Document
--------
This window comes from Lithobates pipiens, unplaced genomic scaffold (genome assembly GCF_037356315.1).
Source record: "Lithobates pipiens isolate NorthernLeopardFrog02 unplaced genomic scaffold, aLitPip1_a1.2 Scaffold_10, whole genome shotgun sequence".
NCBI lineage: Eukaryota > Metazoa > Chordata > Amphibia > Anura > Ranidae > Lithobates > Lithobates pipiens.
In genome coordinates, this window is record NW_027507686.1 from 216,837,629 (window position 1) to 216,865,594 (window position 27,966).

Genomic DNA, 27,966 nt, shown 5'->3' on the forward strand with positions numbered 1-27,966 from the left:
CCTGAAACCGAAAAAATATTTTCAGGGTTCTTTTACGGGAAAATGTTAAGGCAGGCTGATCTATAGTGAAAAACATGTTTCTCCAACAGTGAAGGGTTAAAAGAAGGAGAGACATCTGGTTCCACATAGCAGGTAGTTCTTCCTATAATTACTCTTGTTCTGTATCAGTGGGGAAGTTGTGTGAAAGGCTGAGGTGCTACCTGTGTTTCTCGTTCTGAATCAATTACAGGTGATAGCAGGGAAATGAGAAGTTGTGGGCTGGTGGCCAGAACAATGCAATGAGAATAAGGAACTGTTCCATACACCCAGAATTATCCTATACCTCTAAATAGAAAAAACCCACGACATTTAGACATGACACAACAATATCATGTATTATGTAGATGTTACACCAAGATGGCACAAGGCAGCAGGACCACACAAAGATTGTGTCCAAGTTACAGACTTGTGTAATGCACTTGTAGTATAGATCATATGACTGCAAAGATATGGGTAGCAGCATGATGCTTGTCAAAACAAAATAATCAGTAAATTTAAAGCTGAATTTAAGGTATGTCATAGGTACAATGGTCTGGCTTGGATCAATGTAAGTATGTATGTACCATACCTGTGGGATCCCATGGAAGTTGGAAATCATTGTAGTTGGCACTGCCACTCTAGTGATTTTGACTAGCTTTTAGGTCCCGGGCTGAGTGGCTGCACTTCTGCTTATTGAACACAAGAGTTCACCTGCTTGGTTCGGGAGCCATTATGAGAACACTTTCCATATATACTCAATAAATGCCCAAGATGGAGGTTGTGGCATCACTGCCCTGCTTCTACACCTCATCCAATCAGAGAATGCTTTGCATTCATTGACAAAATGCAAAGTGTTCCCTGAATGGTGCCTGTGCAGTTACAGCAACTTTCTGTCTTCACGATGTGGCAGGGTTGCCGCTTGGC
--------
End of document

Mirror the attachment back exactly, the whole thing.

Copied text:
This window comes from Lithobates pipiens, unplaced genomic scaffold (genome assembly GCF_037356315.1).
Source record: "Lithobates pipiens isolate NorthernLeopardFrog02 unplaced genomic scaffold, aLitPip1_a1.2 Scaffold_10, whole genome shotgun sequence".
NCBI lineage: Eukaryota > Metazoa > Chordata > Amphibia > Anura > Ranidae > Lithobates > Lithobates pipiens.
In genome coordinates, this window is record NW_027507686.1 from 216,837,629 (window position 1) to 216,865,594 (window position 27,966).

Genomic DNA, 27,966 nt, shown 5'->3' on the forward strand with positions numbered 1-27,966 from the left:
CCTGAAACCGAAAAAATATTTTCAGGGTTCTTTTACGGGAAAATGTTAAGGCAGGCTGATCTATAGTGAAAAACATGTTTCTCCAACAGTGAAGGGTTAAAAGAAGGAGAGACATCTGGTTCCACATAGCAGGTAGTTCTTCCTATAATTACTCTTGTTCTGTATCAGTGGGGAAGTTGTGTGAAAGGCTGAGGTGCTACCTGTGTTTCTCGTTCTGAATCAATTACAGGTGATAGCAGGGAAATGAGAAGTTGTGGGCTGGTGGCCAGAACAATGCAATGAGAATAAGGAACTGTTCCATACACCCAGAATTATCCTATACCTCTAAATAGAAAAAACCCACGACATTTAGACATGACACAACAATATCATGTATTATGTAGATGTTACACCAAGATGGCACAAGGCAGCAGGACCACACAAAGATTGTGTCCAAGTTACAGACTTGTGTAATGCACTTGTAGTATAGATCATATGACTGCAAAGATATGGGTAGCAGCATGATGCTTGTCAAAACAAAATAATCAGTAAATTTAAAGCTGAATTTAAGGTATGTCATAGGTACAATGGTCTGGCTTGGATCAATGTAAGTATGTATGTACCATACCTGTGGGATCCCATGGAAGTTGGAAATCATTGTAGTTGGCACTGCCACTCTAGTGATTTTGACTAGCTTTTAGGTCCCGGGCTGAGTGGCTGCACTTCTGCTTATTGAACACAAGAGTTCACCTGCTTGGTTCGGGAGCCATTATGAGAACACTTTCCATATATACTCAATAAATGCCCAAGATGGAGGTTGTGGCATCACTGCCCTGCTTCTACACCTCATCCAATCAGAGAATGCTTTGCATTCATTGACAAAATGCAAAGTGTTCCCTGAATGGTGCCTGTGCAGTTACAGCAACTTTCTGTCTTCACGATGTGGCAGGGTTGCCGCTTGGC